The data”Black hole” of your warehouse operations
Warehouses and DCs have tapped technology to closely monitor, analyze and adjust operations within the four walls of operatins for decades now. We have tradition warehouse management system (WMS) solutions to control inventory and order fulfillment workflows, as well as warehouse control software to orchestrate the running
of automation like conveyors and sorters.
These systems can give you visibility into when material flow gets disrupted, or inefficiencies begin to creep in with either labor or equipment. But if you evaluate these systems in the contect of different operations reas within the four walls of a warehouse, this leveraging of advanced technology tends to stop at the dock door.
Dock operations have increasingly become complex
Over the years, dock equipment has increasingly become more advanced through features like hydraulics, better controllers, and safety interlocking,. But when it comes to the capability to monitor activity and leverage analytics, docks have been skipped over in most warehouse operations. This creates a gap in terms of information access when it comes to the dock area of facilities.
It’s a gap that needs to be filled as soon as possible, to make sure the entire operation is as productive, as safe, and as cost efficient as possible. You could be the most efficient facility out there in terms of using software to run your operations like order picking or packaging inside of a facility, but once goods get to your loading dock, the leveraging of advanced software and technology tends to stop right there. And hence no wonder that a majority of high volume companies (like CPG) will find that a significant amount of inefficiencies originate in their dock operations.
With commoditization of technology and sensors, organizations now really need to move visibility of dock activity into the future by applying more connectivity and analytics over their dock assets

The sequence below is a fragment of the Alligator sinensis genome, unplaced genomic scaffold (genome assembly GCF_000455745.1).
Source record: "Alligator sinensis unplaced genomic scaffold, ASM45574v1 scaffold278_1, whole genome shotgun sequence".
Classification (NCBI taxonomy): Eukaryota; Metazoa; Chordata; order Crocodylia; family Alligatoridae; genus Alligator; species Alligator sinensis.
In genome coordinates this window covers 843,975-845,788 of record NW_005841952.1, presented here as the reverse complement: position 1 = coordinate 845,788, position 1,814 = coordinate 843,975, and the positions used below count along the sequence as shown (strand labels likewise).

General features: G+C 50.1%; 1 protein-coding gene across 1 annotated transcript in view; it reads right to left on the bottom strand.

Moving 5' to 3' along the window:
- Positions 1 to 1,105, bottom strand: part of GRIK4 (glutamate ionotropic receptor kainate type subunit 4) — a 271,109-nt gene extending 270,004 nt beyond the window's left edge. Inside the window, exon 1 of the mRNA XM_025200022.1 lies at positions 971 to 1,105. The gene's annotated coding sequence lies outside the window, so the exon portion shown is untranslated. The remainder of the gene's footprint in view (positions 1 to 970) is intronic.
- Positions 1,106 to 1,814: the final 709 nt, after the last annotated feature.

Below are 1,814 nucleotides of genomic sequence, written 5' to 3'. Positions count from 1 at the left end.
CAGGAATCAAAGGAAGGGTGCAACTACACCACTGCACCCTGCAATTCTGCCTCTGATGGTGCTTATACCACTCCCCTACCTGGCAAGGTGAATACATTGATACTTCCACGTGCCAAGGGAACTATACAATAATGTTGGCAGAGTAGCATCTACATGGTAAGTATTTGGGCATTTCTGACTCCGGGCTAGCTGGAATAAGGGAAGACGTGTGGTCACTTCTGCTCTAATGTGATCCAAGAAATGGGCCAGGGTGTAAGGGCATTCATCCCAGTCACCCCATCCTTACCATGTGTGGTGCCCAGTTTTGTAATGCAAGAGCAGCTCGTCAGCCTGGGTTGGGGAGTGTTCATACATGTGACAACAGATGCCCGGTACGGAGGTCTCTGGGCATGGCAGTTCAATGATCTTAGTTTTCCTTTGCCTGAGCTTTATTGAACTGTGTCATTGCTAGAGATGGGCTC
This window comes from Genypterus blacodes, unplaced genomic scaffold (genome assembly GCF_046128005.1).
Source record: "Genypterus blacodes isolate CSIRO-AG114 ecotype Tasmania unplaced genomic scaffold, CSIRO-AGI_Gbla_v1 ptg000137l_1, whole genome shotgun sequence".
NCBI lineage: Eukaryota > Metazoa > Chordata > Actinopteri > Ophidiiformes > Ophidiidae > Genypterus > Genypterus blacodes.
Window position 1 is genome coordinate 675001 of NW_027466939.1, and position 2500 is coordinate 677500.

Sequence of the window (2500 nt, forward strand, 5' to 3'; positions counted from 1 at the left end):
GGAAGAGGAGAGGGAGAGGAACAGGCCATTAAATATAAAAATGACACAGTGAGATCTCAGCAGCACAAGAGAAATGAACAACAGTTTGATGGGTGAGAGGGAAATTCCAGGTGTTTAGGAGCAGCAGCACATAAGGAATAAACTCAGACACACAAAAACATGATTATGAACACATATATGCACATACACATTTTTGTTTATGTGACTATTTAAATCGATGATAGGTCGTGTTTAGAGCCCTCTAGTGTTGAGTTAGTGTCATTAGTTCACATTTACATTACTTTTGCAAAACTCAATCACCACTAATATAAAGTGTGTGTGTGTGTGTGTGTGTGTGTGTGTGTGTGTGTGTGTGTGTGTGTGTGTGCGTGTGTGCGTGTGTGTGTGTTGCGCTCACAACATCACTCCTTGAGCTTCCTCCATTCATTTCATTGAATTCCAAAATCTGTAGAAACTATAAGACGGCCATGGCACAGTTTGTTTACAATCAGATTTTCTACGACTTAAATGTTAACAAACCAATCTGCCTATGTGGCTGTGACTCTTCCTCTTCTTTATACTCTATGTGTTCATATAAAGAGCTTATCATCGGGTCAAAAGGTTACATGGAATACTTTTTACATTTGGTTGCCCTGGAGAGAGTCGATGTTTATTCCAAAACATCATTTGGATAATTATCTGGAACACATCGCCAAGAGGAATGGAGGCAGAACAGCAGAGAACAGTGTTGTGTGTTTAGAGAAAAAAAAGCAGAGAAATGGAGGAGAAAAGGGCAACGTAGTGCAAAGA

Data + Analytics = Visibility + Efficiency
As mentioned above, all the efficiencies that you generate in other processes in your warehouse can be killed by an inefficient docking operation. And if you currently do not leverage analytics in this area, chances are very very high that you DO have inefficiencies in that area.
Having data-driven insights into dock operations can help avoid bottlenecks as goods come into or leave distribution points and avoid wasted labor time. Even without doing any process analysis, some of the key questions that you continuously need answers for by leveraging data are:
• Are trucks present and waiting at a dock position, but there is no unloading or loading activity taking place?
• Are dock doors being left open unnecessarily?
• Are truck restraints being used?
• How often is each dock being used, and is there balanced utilization of a facility’s loading docks?
• Are any pieces of equipment past due on scheduled maintenance, or close to being due?
As mentioned above, good news is that technology is now available so it is time to make the best use of it.
Recent advances in sensors, Internet gateways, and Cloud infrastructure have made it possible to enable dock activity visibility and analytics under an Internet of Things (IoT) approach.